Handling Assessments of Group Projects

Another situation in which the distribution of transcript information is particularly problematical and interesting is where records of group work by students is concerned. When students work together on a project, there may be evaluations of each student's contribution, and there may be evaluations of the progress or achievements of the group as a whole. In either case, an understanding of the significance of an individual's role in the project is dependent upon knowing the context for the role, and, to some extent, knowing what each of the other students in the group contributed. A perfect understanding of one student's performance in a group would seem to require a perfect understanding of each other group member's performance, too.

In order to make transcripts of group learning as valuable as possible yet protect the privacy of the group members, it is necessary to plan for appropriate compromises.

The very fact that group work is assessed and that transcripts are supposed to be comprehensive together create a requirement that groups agree to be assessed/monitored and that they agree within certain limits that assessment information about the group can be rightfully used by the members of the group. The potential complexity of this agreement is likely to prompt the development of standard agreements for students engaging in group projects, discussions, etc. (Another point where the legal profession may have something to tell educational technologists!)

The key elements of a possible agreement between a student and a service provider for a group activity might be the following: description of the activity, time period, and expected student role; fee or consideration to the provider; student's permission to be mentioned, using a pseudonym, in the released transcript records of the activity in response to requests for the descriptions of other students' participation; agreement by the provider to deliver descriptions and/or assessments of the activity on behalf of this student and to provide validation service on these for a given period of time, such as for at least 10 years after the beginning of the activity.

These agreements might well have many details and variations from one provider to another. When a student enters a long-term relationship with a provider (for example, when matriculating in a four-year undergraduate program), a highly particular agreement could be justified, since the investment of attention to understand it might be repaid over time. However, an agreement with a provider for a short-term activity, such as a two-day online group discussion about algebra problems, should follow a standard template so that the investment required to simply understand the agreement does not get in the way of benefitting from the agreement.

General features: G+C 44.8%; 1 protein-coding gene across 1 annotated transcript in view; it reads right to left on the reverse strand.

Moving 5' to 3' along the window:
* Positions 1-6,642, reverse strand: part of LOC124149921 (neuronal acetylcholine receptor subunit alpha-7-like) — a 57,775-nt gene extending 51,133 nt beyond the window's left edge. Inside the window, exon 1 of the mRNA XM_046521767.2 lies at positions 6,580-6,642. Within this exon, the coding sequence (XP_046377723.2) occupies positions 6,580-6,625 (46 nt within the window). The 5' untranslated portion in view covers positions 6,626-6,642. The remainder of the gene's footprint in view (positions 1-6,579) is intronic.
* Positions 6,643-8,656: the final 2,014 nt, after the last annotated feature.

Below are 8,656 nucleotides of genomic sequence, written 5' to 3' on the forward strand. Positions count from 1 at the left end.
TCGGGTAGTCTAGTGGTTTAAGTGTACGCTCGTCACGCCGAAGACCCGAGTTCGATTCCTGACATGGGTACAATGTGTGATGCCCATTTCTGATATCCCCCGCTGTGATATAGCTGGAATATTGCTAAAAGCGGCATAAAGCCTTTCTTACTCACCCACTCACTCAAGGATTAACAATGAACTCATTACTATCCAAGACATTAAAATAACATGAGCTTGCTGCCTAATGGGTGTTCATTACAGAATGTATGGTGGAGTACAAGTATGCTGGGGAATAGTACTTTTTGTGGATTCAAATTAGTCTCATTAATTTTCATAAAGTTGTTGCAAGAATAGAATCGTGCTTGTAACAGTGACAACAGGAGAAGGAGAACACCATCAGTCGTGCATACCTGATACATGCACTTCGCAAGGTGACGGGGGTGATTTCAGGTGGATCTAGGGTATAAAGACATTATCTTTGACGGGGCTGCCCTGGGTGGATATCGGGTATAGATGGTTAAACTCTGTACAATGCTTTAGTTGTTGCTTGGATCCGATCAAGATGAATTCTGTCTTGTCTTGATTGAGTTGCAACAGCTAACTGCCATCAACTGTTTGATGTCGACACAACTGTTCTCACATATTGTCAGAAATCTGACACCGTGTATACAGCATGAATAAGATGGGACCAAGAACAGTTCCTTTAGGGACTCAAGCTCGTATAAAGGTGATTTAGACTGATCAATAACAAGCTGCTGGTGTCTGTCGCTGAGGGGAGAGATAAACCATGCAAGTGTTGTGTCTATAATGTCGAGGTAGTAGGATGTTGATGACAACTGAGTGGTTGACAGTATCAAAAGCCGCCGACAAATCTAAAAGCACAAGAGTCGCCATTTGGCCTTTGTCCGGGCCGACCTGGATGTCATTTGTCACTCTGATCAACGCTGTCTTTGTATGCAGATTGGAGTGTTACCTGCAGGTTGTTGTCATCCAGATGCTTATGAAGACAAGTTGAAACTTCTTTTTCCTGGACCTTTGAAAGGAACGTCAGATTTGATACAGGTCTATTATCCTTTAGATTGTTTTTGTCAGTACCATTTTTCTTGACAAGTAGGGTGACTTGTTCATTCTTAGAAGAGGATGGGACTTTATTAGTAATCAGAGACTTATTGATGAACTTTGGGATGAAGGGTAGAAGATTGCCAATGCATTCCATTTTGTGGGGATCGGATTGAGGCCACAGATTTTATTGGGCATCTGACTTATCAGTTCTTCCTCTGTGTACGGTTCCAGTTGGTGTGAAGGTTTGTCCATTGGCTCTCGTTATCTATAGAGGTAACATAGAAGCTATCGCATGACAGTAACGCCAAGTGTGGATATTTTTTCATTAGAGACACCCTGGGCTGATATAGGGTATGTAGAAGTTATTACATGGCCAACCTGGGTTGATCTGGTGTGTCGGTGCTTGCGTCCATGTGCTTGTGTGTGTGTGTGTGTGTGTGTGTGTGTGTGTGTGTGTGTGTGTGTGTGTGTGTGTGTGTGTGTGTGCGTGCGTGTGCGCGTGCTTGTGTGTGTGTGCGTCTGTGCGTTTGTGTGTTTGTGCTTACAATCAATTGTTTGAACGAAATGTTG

Ontological Diversity and Convergence

The value of a transcript in facilitating transfer of a student from one learning environment to another depends upon (a) the detail and accuracy of the relevant information in the transcript, and (b) the extent to which this information can be correctly understood by the agencies within the learning environments. The latter capability is dependent upon the extent to which the agencies share compatible systems of meaning or “ontologies.”

This paper assumes that that ontologies will be developed, since they are necessary for interpretation of transcripts, whether they are implicit or explicit. On the other hand, it is neither necessary nor strictly desirable that we assume that all service providers share a common ontology. We may hope that providers move in the direction of adopting a common ontology -- something called “ontological convergence” -- but that convergence may be some time off. Let's consider this issue further.

While the acceptance of standard ontologies would be desirable in order to achieve wide interoperability of educational systems, detailed educational records could still be valuable without that acceptance, provided there exist appropriate translation mechanisms. While the efforts to obtain standard ontologies should be applauded, to build a system that depends completely upon them is perhaps to build a system that is overly committed to a particular view of a field.

Different schools of pedagogy may ascribe to different ontologies for the same subject fields, and, while we might want to encourage these parties to join forces and reduce their differences, our representation system should not be completely dependent upon their doing so. Thus, an assessment record that happens to refer to the entities in some ontology must identify that ontology and not assume that there exists only one. The identification need not be burdensome; the naming of the ontology may be done in the context header of the assessment file. That naming should include, either explicitly or implicitly, the author(s) and version of the ontology.

Accommodating Ontological Diversity

It is not the case that having one accepted ontology for a subject area is a fundamental assumption for distributed transcripts, even though that agreement might indeed be nice to have. Given this, it becomes highly desirable to anticipate and to encourage the prospects for automatic translation across ontologies. Let's consider those prospects.

Differing ontologies certainly may complicate interpretations of raw data. Creating translators is likely to be problematic, in general, since concepts allowed in one ontology might have no corresponding representation in another. However, humans cope with such difficulties when they translate texts from one foreign language to another. Although we don't want to design a system that goes out of its way to encourage a new Tower of Babel, we also do not want the use of distributed transcripts to be held hostage until, say, all academic communities agree to view the world in the same way.